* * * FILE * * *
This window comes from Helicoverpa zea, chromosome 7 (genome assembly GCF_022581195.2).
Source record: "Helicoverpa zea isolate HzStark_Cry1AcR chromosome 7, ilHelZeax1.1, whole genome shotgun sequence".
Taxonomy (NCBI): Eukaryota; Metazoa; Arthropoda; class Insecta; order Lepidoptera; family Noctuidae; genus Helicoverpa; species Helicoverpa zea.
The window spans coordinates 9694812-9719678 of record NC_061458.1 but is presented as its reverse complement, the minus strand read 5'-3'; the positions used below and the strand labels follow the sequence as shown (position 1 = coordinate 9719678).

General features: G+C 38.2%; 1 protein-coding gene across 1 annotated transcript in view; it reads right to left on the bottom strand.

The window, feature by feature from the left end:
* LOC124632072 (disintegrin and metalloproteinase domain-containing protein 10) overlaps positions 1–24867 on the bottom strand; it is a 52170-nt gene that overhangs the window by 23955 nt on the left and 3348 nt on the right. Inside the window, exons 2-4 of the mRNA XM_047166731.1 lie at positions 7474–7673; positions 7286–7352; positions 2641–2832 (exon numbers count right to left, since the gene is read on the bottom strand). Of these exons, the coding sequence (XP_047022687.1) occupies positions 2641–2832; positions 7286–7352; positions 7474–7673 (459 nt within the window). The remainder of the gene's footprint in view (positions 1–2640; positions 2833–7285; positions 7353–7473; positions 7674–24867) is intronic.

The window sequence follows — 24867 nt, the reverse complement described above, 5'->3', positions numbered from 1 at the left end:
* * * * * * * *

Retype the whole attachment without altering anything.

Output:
This window comes from Helicoverpa zea, chromosome 7 (genome assembly GCF_022581195.2).
Source record: "Helicoverpa zea isolate HzStark_Cry1AcR chromosome 7, ilHelZeax1.1, whole genome shotgun sequence".
Taxonomy (NCBI): Eukaryota; Metazoa; Arthropoda; class Insecta; order Lepidoptera; family Noctuidae; genus Helicoverpa; species Helicoverpa zea.
The window spans coordinates 9694812-9719678 of record NC_061458.1 but is presented as its reverse complement, the minus strand read 5'-3'; the positions used below and the strand labels follow the sequence as shown (position 1 = coordinate 9719678).

General features: G+C 38.2%; 1 protein-coding gene across 1 annotated transcript in view; it reads right to left on the bottom strand.

The window, feature by feature from the left end:
* LOC124632072 (disintegrin and metalloproteinase domain-containing protein 10) overlaps positions 1–24867 on the bottom strand; it is a 52170-nt gene that overhangs the window by 23955 nt on the left and 3348 nt on the right. Inside the window, exons 2-4 of the mRNA XM_047166731.1 lie at positions 7474–7673; positions 7286–7352; positions 2641–2832 (exon numbers count right to left, since the gene is read on the bottom strand). Of these exons, the coding sequence (XP_047022687.1) occupies positions 2641–2832; positions 7286–7352; positions 7474–7673 (459 nt within the window). The remainder of the gene's footprint in view (positions 1–2640; positions 2833–7285; positions 7353–7473; positions 7674–24867) is intronic.

The window sequence follows — 24867 nt, the reverse complement described above, 5'->3', positions numbered from 1 at the left end: